Intersil said Friday that it will cut 150 jobs, about 10 percent of its workforce, as part of a shift of spending from manufacturing into product development. The company also announced that its second-quarter earnings would be better than it had expected.
The Ethernet Alliance will host a one-day Technology Exploration Forum to discuss the future of Ethernet, including the next generation specifications and applications. This forum brings together experts and key players in the Ethernet industry to discuss and explore these areas.
In this week's headlines: Drone It Yourself turns random objects into RC quadrotors: A Drone It Yourself project turns just about anything into a quadrotor drone with the addition of a few motors and a control unit. Twinkind 3D photo booth scans your body in a flash: A company called Twinkind in Hamburg, Germany is offering a 3D portrait service that creates your very own mini-me.
Unhook it, plug it in, and let the hydrogen flow. This could be how you refuel your car in the not-so-distant future. Hyundai has unveiled its first hydrogen-powered vehicle for sale to government and businesses with hopes to have the car in dealerships by 2025.
Factory testing of a pioneering superconducting generator for hydroelectric applications from GE Power Conversion business has demonstrated a high correlation between the accuracy of the Opera electromagnetic simulation tool used during the design process, and the performance of the finished product.
The electromagnet is 50 feet wide, weighs more than 15 tons and has taken a month to transport 3,200 miles from New York to Illinois. It is the largest electromagnet the world and will help study blazing-fast particles at the Fermi National Accelerator Laboratory in Batavia, outside Chicago.
Resembling the glowing flying saucer that took E.T. home, a 50-foot-wide electromagnet stopped pre-dawn traffic along a suburban Chicago interstate on Friday as it arrived — after a 3,200-mile trip over land and sea — at its new home.
Samsung plans to plow a record pile of cash into its semiconductor and display panel businesses, hoping to reduce reliance on sales of high-end Galaxy smartphones that are poised to peak after two years of blistering growth.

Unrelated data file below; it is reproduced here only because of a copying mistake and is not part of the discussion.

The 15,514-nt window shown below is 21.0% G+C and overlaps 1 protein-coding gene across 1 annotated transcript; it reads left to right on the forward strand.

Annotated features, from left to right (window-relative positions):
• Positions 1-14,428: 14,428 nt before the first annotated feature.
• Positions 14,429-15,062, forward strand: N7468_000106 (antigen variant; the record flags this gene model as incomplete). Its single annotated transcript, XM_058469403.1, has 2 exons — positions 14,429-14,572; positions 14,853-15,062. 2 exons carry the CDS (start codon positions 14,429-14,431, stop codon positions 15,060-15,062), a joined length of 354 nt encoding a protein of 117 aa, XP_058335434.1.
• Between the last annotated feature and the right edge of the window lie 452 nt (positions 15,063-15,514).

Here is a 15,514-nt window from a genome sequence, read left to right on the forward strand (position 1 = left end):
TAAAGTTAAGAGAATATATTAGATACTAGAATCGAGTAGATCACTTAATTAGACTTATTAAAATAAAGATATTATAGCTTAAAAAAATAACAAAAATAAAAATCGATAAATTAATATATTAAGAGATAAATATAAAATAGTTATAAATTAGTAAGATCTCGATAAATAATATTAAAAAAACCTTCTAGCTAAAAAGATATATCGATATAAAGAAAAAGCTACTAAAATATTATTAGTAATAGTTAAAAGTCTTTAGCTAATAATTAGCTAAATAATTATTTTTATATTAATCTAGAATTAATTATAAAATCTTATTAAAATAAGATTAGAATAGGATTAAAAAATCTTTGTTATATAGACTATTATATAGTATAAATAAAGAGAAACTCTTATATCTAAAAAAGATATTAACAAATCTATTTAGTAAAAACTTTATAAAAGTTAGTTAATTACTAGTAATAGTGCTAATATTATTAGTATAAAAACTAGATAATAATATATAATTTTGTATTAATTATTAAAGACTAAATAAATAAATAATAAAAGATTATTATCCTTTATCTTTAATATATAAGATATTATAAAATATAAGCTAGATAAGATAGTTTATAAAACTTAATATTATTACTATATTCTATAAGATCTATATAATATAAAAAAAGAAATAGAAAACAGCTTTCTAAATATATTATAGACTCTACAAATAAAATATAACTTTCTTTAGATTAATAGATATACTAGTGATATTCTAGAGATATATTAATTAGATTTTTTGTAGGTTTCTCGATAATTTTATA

GPD Global, a manufacturer of precision fluid dispensing systems for high-volume 24/7, low-volume/high-mix and R&D production, has introduced its new NCM5000 dispense pump for easy jetting. With only two wetted parts and no seals or springs to replace or adjust, field operation is simple.
Sometime soon you could be drinking your fruit smoothie from a plastic cup that started life as a pile of grass clippings. Moreover, these same kinds of cups also might end up as compost on your lawn. Researchers are focused on creating polymers that manufacturers can produce efficiently from renewable starting materials, are non-toxic, and can be composted.
Researchers at McGill University have discovered a new way to join materials together using ultrasound. Ultrasound – sound so high it cannot be heard – is normally used to smash particles apart in water.
In the aftermath of Japan’s earthquake and tsunami in March 2011, the Fukushima Daiichi nuclear plant was initially driven into shutdown by the magnitude 9.0 quake; its emergency generators then failed because they were inundated by the tsunami. But the greatest damage to the complex, and the greatest release of radiation, may have been caused by explosions of hydrogen gas that built up inside some of the reactors.
Semiconductor Circuits has introduced new members of its “Cool Power” product family. These open frame modules provide up to 50 Watts of output power @ 55C & 200lfm of airflow – ideal for distributed power architecture applications or as a fully regulated intermediate bus converter.
NASA is getting an unprecedented close-up look at the sun, thanks to a new telescope. NASA's IRIS spacecraft, launched just a month ago, already is providing detailed pictures of the sun. The telescope's door opened last week, and it began observing the lower solar atmospheres in never-before-seen detail.
The Consumer Product Safety Commission said Thursday that Home Depot Inc. is recalling around 107,000 fan heaters because the fan's plastic housing can melt, deform, and catch fire during use. The company is recalling Soleil portable fan heaters with the model number LH-707. The CPSC says Home Depot has received reports of 464 fans melting, but no injuries or property damage have been reported.